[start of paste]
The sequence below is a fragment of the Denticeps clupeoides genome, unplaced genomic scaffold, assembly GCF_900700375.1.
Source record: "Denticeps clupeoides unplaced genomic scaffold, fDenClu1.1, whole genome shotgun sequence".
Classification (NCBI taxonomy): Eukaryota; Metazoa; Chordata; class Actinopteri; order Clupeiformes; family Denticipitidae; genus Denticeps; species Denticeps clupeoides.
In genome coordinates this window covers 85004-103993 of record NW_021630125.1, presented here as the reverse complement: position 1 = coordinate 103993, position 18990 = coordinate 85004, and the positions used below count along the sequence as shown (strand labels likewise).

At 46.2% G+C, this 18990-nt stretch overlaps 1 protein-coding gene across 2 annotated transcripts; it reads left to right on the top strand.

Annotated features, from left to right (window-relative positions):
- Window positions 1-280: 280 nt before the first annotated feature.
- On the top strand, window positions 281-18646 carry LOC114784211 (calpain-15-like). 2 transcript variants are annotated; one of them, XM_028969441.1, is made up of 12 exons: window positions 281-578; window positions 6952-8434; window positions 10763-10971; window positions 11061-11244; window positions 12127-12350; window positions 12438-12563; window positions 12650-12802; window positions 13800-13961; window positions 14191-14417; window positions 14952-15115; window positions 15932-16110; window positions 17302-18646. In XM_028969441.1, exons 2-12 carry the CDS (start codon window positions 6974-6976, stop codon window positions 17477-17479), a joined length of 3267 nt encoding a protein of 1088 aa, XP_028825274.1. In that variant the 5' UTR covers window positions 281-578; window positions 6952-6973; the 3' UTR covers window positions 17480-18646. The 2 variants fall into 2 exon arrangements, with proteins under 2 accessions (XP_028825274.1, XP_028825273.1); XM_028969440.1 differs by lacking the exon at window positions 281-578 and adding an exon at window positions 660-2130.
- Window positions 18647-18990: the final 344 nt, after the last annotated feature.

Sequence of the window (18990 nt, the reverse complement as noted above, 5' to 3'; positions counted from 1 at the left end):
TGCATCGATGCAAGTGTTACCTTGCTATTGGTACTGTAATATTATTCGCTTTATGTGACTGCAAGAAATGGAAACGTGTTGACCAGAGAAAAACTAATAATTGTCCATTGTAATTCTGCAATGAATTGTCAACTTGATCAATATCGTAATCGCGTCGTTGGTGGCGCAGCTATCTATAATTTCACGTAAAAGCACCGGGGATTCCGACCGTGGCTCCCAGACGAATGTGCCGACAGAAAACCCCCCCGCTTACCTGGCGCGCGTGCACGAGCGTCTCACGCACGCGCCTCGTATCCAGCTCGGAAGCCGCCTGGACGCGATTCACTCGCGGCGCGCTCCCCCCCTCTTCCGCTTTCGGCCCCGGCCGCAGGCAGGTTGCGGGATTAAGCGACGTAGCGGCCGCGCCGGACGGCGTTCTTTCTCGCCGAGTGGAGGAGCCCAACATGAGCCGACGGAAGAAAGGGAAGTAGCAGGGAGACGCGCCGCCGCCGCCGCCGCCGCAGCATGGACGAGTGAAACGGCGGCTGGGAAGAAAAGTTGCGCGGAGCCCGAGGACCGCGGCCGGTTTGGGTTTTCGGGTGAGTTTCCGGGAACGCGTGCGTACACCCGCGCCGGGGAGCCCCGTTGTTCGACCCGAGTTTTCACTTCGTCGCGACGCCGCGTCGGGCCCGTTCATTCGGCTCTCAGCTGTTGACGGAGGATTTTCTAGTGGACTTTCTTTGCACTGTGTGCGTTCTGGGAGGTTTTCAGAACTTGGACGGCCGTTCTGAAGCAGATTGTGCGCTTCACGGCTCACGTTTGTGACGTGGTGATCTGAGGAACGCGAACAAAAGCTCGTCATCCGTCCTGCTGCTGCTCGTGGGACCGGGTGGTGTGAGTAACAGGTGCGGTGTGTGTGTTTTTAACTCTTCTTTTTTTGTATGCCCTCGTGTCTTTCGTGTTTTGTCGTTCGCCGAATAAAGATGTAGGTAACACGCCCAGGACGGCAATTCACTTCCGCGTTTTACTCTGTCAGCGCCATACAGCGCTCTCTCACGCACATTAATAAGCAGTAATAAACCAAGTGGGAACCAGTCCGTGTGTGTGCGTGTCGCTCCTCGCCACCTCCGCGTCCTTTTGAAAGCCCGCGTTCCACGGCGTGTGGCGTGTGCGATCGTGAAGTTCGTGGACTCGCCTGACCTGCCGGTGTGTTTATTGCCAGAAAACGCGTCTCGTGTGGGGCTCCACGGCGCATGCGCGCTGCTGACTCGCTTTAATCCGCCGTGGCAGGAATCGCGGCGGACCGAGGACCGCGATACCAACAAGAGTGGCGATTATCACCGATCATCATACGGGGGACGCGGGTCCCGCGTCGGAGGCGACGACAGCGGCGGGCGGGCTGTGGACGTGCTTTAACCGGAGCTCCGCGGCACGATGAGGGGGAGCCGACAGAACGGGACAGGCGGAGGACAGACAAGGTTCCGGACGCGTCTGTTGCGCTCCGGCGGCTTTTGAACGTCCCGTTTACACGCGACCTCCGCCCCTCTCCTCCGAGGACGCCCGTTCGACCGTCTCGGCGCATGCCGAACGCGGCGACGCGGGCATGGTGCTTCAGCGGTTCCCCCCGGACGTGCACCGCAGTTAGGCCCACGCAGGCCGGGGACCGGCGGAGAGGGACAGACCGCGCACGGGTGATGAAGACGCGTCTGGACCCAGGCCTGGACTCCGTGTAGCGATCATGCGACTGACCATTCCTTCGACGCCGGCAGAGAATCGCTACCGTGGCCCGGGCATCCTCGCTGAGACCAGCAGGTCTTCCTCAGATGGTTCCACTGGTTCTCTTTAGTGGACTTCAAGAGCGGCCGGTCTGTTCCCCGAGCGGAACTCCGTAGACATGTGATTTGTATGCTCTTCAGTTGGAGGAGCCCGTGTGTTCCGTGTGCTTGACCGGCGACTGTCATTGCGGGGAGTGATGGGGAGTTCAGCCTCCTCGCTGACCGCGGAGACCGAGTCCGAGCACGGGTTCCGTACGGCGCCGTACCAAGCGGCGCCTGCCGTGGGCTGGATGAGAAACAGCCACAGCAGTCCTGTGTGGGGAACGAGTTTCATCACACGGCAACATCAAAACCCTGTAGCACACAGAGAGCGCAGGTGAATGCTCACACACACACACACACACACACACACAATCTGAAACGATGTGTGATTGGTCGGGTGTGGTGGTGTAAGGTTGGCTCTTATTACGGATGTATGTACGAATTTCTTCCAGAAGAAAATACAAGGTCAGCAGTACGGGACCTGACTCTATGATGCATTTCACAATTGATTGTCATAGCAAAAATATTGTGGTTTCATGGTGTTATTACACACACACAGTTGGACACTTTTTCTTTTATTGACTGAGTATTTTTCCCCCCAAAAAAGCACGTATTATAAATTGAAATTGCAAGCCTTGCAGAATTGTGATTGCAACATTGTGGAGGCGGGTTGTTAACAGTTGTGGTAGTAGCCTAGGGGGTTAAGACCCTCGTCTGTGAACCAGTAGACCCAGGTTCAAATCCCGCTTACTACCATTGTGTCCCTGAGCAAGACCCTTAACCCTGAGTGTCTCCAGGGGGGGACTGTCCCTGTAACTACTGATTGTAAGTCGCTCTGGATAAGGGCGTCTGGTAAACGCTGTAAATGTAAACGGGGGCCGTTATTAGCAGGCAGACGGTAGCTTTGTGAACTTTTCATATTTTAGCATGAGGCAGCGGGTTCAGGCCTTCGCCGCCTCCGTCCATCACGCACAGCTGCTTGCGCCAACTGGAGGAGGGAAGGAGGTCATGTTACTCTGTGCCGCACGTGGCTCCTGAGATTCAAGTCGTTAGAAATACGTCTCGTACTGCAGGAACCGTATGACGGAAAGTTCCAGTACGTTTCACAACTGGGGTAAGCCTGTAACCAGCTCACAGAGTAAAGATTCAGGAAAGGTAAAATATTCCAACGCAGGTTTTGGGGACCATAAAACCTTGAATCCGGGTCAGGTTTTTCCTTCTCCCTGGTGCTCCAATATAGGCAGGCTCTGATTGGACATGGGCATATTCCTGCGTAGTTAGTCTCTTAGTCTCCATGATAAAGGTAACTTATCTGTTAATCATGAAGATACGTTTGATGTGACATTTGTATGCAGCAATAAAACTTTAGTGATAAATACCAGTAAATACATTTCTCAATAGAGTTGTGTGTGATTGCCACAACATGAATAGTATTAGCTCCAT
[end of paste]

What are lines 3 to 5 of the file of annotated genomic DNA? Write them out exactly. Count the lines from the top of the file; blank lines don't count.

Classification (NCBI taxonomy): Eukaryota; Metazoa; Chordata; class Actinopteri; order Clupeiformes; family Denticipitidae; genus Denticeps; species Denticeps clupeoides.
In genome coordinates this window covers 85004-103993 of record NW_021630125.1, presented here as the reverse complement: position 1 = coordinate 103993, position 18990 = coordinate 85004, and the positions used below count along the sequence as shown (strand labels likewise).

At 46.2% G+C, this 18990-nt stretch overlaps 1 protein-coding gene across 2 annotated transcripts; it reads left to right on the top strand.